“Every day was a missile launch,” he told Sports Illustrated in 1989. “Yes, there was always that element of possible disaster, but it was just like a missile — if it goes, god, there’s going to be that moment of glory. You can’t tell a kid to go for it, to be whatever they want to be, and also tell them to be careful. If we all ride the safe road, who will we look up to? Who will be on the high road? No, we didn’t worry about the little things.”
Her mother, Judi, a riding instructor and former Michigan State equestrian champion, forged Julie’s birth certificate when she was 15 so that she could get work at Churchill Downs as a groom and exercise rider. Why Churchill Downs, where she would have to move away from her family? “Because it’s the logical place to become a jockey,” Julie has said.
The night before heading to Kentucky, Judi Krone came home from her part-time bartending job at 1 a.m. to find Julie waiting up. Instead of shooing her off to bed, the pair rode their horses into the Michigan night, singing “Don’t Fence Me In.”
Setting off for Kentucky marked the beginning of Julie’s professional riding career, but her relationship with horses had been going on since birth.
Julie’s first time on a horse came at age 2. Her mother was trying to sell a palomino and plunked little diapered Julie on its back to demonstrate the horse’s gentle nature. The horse immediately began to trot away. Julie’s mother didn’t bat an eye; she just kept trying to sell the horse. The horse stopped and toddler Julie reached down and grabbed the reins as natural as can be and tugged them. The horse turned and came back.
Krone won her first event at the age of 5 — in a 21-and-under event. She continued riding and competing in horse shows, but when she was 14, her life changed.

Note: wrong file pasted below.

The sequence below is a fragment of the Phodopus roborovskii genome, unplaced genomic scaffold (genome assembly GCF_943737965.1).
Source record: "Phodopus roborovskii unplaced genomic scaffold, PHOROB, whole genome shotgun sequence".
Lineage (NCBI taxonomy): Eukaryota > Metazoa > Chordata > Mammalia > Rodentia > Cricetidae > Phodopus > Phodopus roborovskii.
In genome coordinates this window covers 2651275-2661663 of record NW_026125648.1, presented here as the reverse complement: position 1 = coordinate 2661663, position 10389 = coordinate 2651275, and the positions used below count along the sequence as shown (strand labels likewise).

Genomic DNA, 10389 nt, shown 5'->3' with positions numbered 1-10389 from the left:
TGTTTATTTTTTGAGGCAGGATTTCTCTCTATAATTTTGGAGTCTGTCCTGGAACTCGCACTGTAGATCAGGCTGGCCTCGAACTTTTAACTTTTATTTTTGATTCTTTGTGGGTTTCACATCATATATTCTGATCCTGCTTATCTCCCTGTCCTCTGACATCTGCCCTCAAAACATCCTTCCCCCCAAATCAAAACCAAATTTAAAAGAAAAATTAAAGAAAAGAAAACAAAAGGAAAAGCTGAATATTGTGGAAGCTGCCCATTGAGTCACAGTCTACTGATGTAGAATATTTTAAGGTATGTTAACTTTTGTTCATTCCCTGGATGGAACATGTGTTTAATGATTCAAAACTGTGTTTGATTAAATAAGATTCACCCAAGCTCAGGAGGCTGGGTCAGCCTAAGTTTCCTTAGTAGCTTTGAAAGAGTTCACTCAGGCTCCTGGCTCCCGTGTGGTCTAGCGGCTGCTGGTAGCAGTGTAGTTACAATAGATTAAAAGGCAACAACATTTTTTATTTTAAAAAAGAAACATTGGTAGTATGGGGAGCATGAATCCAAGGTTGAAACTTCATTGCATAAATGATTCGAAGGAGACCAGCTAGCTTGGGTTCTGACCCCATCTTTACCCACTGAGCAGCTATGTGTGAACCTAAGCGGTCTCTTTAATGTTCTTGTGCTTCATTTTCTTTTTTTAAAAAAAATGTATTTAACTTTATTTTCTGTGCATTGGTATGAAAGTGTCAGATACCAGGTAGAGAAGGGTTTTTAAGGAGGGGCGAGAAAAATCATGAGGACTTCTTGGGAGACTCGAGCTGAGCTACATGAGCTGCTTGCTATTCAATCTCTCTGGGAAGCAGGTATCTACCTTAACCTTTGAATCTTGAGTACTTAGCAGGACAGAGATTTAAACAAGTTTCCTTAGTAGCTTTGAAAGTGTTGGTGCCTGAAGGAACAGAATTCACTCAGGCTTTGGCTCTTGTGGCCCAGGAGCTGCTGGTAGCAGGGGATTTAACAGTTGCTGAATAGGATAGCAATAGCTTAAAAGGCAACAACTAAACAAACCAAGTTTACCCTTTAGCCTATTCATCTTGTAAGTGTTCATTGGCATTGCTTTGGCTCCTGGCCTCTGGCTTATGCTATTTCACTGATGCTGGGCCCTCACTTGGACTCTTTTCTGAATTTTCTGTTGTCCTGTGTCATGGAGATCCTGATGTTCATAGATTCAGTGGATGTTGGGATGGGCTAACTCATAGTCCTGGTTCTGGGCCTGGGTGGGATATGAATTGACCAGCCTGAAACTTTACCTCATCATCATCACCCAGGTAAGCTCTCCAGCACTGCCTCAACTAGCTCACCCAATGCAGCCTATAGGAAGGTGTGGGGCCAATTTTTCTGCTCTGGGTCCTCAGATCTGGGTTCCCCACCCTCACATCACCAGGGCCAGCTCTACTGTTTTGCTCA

That marked the year her parents divorced, but another 1978 event seems to have had a more lasting effect on Krone: Steve Cauthen, 18, won the Triple Crown on Affirmed. The jockey became her hero and she quickly read Pete Axthelm’s Cauthen biography, “The Kid.” She decided then to be a jockey.
“He was my inspiration,” she has said. “I read his story and thought, ‘If he could overcome all the difficulties, so could I.’”
The next year, though, her sophomore year in high school, she was invited to join a traveling circus as a trick rider and nearly did. At the last minute, she decided she didn’t trust the guy running the show and went back to her jockey dream. When the school term ended she went to Churchill Downs, with no sleep and a forged birth certificate in hand.
She stayed for three months, earning $50 a week and living with an older trainer. The following summer, she raced in Michigan, Ohio and Illinois. Krone made it halfway through her senior year of high school before she felt the need to split again. Much to her teacher dad’s consternation, she dropped out of school and headed to Tampa Bay, Fla., to live with her grandparents and work as an exercise rider and apprentice jockey at Tampa Bay Downs. But the guards wouldn’t even let her through the front gate. So she and her mother walked down the length of fence and then climbed it. They started toward the barns only to be picked up by a woman who thought she had found a lost little girl and her confused mother.